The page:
So, most years here we’ve watched Marc Marquez tango with a factory Yamaha at the front of your basic high-octane conga line. This year the star dancers could easily include a Ducati or two; the layout may also appear to some as Suzuki-friendly. And is there anyone out there willing to suggest that Johann Zarco won’t be running up front with the big dogs? On a two-year old sled that just slams?

The current weather outlook is one the teams loathe—cool and wet on Friday and Saturday, clearing and warming up on Sunday afternoon. A dirty track to begin with, then two days of practice in rain, followed by a warm-ish race. It is helpful to keep in mind the fact that Marquez crashed out last year and still managed to win the title. So, a bad outcome here is not a deal breaker by itself. If, however, it is combined with an out-of-the-points performance in Qatar, it can make for the start of a long season. Jorge.

Idle Speculation

Have a little time on your hands? Want to think about which Moto2 riders will graduate up to the premier class in 2019? There is a report out there Yamaha is kicking tires in the Marc VDS garage, a deal that would appear to make perfect sense. Yamaha gets Morbidelli and A Spanish Rider to be Named Later. Dorna gets to see the Honda-centric mess put out of its misery. Yamaha should learn from this budding debacle (losing Zarco to HRC) and give factory machines to all its riders, both teams. See who has the onions to stand on the podium.

Such a team’s fortunes would be vulnerable to a downturn in 2021 when Rossi’s Sky 46VR team seizes possession of the second Yamaha garage. But by then either Suzuki or Aprilia would appear ready to sign a second team. If I’m Mr. van der Straten, I’d be looking to sell. Join up. Defect. Whatever. Suzuki appears to be on the right track, supposedly in search of its own satellite team. Aprilia and KTM were the only manufacturers to leave Qatar without points. Just sayin’, Sayyed.

The most fascinating piece of gossip to emerge from the three-week layoff is word that Johann Zarco is having discussions with Ducati. Simultaneously, there was an interview with one of the Formaggi Grandi for Ducati stating their intent to re-sign both Dovi and Lorenzo for the next two years. This is probably a red herring intended to stiffen the resolve of HRC to sign the clever Frenchman.

Based on results from Qatar only, it appears both Pecco Bagnaia and Lorenzo Baldassarri (for whom the tag BadAss appears unavoidable) are legitimate candidates for promotion next year. Alex Marquez, who was jocked years ago as being faster than his big brother and who definitely is not, doesn’t have me convinced yet. Miguel Oliveira will move up when KTM says he’s ready, which could be next year, or not. One guy who would make a fascinating dark horse is Joan Mir, a rookie in Moto2 who dominated while titling in Moto3 and has Alien written all over him. If Honda loses Zarco to KTM, or Ducati, I would love to see them call up Mir, whose contract, if I’m not mistaken, is directly with the factory. In two or three years he and Marquez could rule the world.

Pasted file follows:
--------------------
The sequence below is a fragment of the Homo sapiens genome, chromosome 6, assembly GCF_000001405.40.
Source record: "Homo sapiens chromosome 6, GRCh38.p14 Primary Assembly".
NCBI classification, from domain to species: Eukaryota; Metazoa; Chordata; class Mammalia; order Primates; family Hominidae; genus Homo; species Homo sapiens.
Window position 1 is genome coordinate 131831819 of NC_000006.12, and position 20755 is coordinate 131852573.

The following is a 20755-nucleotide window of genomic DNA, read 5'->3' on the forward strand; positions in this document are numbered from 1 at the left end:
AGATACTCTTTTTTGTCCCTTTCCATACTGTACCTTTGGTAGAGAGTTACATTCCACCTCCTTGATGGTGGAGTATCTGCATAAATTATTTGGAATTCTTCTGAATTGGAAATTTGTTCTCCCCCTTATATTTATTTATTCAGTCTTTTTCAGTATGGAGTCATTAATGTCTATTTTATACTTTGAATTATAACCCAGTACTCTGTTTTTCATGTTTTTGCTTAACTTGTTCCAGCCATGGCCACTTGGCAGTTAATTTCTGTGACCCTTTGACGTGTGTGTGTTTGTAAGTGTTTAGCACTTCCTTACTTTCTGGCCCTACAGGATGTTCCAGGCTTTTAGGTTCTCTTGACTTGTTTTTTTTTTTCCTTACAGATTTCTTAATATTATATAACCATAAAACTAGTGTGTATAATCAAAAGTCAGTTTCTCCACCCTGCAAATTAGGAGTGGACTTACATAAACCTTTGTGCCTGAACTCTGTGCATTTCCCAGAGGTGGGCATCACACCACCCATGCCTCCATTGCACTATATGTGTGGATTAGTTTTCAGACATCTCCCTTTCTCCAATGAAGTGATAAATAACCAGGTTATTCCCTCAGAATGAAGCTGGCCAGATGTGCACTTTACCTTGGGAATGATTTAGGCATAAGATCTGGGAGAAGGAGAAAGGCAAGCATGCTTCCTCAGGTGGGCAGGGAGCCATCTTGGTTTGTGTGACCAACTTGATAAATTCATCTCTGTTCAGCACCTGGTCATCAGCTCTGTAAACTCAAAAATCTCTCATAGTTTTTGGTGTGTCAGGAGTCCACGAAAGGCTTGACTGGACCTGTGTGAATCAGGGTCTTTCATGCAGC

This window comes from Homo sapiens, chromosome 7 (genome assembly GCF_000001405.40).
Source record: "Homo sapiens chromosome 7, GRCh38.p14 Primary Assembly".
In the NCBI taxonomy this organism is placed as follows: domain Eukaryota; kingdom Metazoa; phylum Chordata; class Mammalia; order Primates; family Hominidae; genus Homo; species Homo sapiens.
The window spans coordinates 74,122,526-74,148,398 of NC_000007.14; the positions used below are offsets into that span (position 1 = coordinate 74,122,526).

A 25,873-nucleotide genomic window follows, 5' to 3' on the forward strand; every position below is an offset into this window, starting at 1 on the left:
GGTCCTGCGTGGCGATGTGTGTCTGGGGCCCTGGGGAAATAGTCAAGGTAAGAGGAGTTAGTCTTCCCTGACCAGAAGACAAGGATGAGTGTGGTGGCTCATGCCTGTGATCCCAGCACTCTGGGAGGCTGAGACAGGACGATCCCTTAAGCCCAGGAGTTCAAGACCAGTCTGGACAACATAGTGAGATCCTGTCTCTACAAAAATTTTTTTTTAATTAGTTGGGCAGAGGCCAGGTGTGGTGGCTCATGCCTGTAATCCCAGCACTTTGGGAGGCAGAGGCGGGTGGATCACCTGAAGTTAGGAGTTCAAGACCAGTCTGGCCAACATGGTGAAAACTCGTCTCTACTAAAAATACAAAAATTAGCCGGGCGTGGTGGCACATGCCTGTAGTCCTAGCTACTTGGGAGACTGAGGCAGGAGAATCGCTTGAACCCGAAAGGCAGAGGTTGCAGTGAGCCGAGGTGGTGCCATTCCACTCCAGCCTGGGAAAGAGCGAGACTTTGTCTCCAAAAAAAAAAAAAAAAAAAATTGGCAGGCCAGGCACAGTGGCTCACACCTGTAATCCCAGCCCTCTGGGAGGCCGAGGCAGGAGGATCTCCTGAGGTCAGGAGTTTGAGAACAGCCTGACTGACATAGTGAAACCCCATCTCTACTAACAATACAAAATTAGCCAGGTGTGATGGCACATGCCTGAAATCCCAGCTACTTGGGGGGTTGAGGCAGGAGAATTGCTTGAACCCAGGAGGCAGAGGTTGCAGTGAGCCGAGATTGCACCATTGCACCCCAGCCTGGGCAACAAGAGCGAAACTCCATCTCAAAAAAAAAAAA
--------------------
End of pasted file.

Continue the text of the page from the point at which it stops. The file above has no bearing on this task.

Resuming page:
One Last Bit from Qatar

A separate observation regarding the overall health of this ridiculous sport, comparing last week’s results at Losail with the results from the same race in 2011. This year 21 riders finished. The winning time was under 42:35. The top seven were separated by 4.6 seconds; the top 10 by less than 15. In 2011, 13 riders finished the race. Casey Stoner won at 42:38; Jorge Lorenzo was the only rider within 5 seconds. The #10 finisher, Hiro Aoyama, was 29 seconds behind Stoner.

Despite the difficulties many manufacturers are having selling bikes, MotoGP has never been more robust, more competitive, more interesting. A new class of e-bikes promises short but exhilarating races beginning next year, though there will be an obvious need to pipe in some noise.

The economics of MotoGP are, for me anyway, impenetrable. One can only conclude, as measured by the amount of money the six manufacturers are pouring into the MotoGP programs, that results in grand prix racing affect the buying decision of a man in, say, Jakarta who is in the market for a new 125cc urban runabout. The comparison to American pickup truck owners—ya gotcher Chevy guys and ya gotcher Ford guys—is much the same. A big part of racing, I guess, is getting riders to think of themselves as Honda guys or Suzuki guys, a solid reason to keep a brand icon like Valentino Rossi in the saddle as long as possible. Even if he’s not winning he’s still creating a lot of Yamaha guys.

The MotoGP race goes off at 2 pm Eastern time. We’ll have results here before suppertime. People in the know expect Marc Marquez to lead the series heading to Austin. #winning

 


%d bloggers like this: